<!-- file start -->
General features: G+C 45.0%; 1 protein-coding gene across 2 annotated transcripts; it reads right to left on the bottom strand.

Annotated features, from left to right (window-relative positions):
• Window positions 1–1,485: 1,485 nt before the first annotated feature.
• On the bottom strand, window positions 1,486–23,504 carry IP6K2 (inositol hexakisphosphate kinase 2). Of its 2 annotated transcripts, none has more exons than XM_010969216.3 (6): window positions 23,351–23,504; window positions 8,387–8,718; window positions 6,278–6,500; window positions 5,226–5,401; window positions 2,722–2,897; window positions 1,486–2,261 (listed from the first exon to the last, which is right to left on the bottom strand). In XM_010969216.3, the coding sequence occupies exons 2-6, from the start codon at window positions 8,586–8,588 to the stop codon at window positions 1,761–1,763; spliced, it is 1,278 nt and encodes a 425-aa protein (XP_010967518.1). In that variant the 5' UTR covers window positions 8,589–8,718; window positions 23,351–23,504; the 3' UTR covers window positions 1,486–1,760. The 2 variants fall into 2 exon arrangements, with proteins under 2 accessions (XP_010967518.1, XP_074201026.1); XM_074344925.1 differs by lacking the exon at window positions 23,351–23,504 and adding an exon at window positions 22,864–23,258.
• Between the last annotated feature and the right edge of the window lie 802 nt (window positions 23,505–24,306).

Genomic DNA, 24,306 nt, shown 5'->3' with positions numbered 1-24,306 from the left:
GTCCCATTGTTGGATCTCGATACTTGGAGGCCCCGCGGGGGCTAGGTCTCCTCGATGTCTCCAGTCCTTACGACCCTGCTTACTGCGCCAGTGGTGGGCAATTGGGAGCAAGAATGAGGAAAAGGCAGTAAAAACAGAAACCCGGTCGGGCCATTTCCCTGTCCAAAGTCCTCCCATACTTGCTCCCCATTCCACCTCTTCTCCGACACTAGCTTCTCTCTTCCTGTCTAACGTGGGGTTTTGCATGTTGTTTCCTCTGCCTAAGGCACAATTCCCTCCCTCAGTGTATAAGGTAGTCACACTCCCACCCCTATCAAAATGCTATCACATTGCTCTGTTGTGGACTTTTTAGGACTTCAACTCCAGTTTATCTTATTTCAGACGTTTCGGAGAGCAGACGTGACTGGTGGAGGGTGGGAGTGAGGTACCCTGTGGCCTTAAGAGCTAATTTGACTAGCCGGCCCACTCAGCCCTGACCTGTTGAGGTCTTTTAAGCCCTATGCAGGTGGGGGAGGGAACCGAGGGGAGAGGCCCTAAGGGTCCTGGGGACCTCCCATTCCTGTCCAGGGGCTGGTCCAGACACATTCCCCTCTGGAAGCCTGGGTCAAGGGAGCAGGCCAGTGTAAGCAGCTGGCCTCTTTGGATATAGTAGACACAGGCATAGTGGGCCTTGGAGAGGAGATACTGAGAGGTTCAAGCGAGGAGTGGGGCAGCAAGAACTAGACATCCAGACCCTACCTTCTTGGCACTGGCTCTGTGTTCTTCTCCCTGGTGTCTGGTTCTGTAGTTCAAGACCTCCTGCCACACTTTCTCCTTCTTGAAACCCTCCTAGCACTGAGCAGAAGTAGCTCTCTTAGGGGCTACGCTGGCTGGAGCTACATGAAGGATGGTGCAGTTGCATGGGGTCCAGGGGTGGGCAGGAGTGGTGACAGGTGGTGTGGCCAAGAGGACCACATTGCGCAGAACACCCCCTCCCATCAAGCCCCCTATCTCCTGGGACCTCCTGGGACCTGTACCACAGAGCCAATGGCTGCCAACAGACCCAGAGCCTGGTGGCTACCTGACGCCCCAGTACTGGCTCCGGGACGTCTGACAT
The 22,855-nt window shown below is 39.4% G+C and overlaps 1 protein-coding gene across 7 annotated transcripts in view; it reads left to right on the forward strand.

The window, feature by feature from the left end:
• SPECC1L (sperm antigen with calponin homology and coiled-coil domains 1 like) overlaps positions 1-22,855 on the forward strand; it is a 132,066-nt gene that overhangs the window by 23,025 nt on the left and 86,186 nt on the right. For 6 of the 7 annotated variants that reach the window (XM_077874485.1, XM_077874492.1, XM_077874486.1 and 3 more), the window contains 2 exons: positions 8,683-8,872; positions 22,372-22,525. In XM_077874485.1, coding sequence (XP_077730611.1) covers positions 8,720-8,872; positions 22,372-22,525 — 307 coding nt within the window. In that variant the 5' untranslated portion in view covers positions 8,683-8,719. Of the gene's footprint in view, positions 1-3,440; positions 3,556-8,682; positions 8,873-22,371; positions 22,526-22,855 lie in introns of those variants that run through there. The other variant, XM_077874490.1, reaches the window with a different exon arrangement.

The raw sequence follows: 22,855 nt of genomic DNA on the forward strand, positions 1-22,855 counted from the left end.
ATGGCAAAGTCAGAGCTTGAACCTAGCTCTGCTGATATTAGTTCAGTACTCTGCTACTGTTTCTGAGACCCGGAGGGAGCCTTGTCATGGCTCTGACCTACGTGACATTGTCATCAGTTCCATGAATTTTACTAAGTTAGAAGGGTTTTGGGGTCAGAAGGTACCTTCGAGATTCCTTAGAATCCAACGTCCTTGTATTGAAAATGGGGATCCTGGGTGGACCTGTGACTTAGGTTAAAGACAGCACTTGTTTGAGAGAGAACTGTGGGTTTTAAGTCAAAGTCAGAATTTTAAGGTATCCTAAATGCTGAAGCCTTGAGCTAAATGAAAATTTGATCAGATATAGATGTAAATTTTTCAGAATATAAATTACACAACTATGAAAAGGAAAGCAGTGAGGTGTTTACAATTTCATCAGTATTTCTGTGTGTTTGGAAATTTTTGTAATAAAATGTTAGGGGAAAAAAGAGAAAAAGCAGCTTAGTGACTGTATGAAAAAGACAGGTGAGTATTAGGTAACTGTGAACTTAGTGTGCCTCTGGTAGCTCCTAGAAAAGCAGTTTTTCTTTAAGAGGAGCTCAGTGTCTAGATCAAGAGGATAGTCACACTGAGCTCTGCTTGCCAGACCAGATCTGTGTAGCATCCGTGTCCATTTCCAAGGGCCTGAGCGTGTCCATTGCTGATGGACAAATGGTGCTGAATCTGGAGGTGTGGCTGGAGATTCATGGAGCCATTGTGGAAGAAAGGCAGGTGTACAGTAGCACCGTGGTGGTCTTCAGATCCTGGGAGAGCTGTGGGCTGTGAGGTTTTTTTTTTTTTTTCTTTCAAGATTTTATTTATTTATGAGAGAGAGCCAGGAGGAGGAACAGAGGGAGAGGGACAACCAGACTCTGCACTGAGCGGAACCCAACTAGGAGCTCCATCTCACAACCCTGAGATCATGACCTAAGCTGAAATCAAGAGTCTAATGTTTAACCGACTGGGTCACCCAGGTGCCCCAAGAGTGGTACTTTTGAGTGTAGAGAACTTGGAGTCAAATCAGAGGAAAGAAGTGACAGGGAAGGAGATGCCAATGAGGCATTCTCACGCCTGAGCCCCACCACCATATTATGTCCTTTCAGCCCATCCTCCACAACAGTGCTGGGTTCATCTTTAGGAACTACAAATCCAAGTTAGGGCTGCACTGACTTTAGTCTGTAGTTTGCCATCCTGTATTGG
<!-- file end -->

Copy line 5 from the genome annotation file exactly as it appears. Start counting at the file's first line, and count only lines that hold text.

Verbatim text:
• Between the last annotated feature and the right edge of the window lie 802 nt (window positions 23,505–24,306).